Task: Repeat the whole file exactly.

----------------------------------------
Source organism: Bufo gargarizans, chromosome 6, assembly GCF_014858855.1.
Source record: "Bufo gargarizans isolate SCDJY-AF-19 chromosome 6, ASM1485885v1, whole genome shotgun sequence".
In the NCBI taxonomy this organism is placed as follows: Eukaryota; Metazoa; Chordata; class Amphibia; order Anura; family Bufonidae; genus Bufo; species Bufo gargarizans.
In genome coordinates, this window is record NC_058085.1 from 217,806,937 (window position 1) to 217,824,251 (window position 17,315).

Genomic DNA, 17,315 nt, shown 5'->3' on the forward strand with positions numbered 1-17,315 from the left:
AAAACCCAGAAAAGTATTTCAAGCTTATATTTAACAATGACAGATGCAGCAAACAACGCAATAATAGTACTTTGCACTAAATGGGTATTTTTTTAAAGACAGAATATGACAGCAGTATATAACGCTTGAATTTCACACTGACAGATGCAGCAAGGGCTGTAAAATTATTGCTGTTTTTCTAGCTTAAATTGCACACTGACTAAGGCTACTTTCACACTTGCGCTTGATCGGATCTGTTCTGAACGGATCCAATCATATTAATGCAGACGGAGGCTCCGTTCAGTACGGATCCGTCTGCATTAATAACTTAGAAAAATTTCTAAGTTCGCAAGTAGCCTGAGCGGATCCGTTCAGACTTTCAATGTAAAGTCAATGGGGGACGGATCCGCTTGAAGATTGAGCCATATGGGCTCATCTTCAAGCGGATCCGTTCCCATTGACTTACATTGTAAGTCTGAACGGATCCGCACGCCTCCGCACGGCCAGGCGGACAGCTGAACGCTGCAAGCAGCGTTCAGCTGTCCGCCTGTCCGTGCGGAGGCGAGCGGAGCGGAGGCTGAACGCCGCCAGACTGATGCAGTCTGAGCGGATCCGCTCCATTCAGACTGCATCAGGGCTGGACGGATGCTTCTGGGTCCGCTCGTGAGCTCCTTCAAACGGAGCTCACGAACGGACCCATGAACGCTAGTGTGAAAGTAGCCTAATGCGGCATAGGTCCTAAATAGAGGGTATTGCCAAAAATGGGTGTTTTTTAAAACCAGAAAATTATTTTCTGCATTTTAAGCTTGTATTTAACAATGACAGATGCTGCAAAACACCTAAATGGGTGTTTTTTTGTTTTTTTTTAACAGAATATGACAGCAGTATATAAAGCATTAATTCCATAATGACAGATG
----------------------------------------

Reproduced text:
Source organism: Bufo gargarizans, chromosome 6, assembly GCF_014858855.1.
Source record: "Bufo gargarizans isolate SCDJY-AF-19 chromosome 6, ASM1485885v1, whole genome shotgun sequence".
In the NCBI taxonomy this organism is placed as follows: Eukaryota; Metazoa; Chordata; class Amphibia; order Anura; family Bufonidae; genus Bufo; species Bufo gargarizans.
In genome coordinates, this window is record NC_058085.1 from 217,806,937 (window position 1) to 217,824,251 (window position 17,315).

Genomic DNA, 17,315 nt, shown 5'->3' on the forward strand with positions numbered 1-17,315 from the left:
AAAACCCAGAAAAGTATTTCAAGCTTATATTTAACAATGACAGATGCAGCAAACAACGCAATAATAGTACTTTGCACTAAATGGGTATTTTTTTAAAGACAGAATATGACAGCAGTATATAACGCTTGAATTTCACACTGACAGATGCAGCAAGGGCTGTAAAATTATTGCTGTTTTTCTAGCTTAAATTGCACACTGACTAAGGCTACTTTCACACTTGCGCTTGATCGGATCTGTTCTGAACGGATCCAATCATATTAATGCAGACGGAGGCTCCGTTCAGTACGGATCCGTCTGCATTAATAACTTAGAAAAATTTCTAAGTTCGCAAGTAGCCTGAGCGGATCCGTTCAGACTTTCAATGTAAAGTCAATGGGGGACGGATCCGCTTGAAGATTGAGCCATATGGGCTCATCTTCAAGCGGATCCGTTCCCATTGACTTACATTGTAAGTCTGAACGGATCCGCACGCCTCCGCACGGCCAGGCGGACAGCTGAACGCTGCAAGCAGCGTTCAGCTGTCCGCCTGTCCGTGCGGAGGCGAGCGGAGCGGAGGCTGAACGCCGCCAGACTGATGCAGTCTGAGCGGATCCGCTCCATTCAGACTGCATCAGGGCTGGACGGATGCTTCTGGGTCCGCTCGTGAGCTCCTTCAAACGGAGCTCACGAACGGACCCATGAACGCTAGTGTGAAAGTAGCCTAATGCGGCATAGGTCCTAAATAGAGGGTATTGCCAAAAATGGGTGTTTTTTAAAACCAGAAAATTATTTTCTGCATTTTAAGCTTGTATTTAACAATGACAGATGCTGCAAAACACCTAAATGGGTGTTTTTTTGTTTTTTTTTAACAGAATATGACAGCAGTATATAAAGCATTAATTCCATAATGACAGATG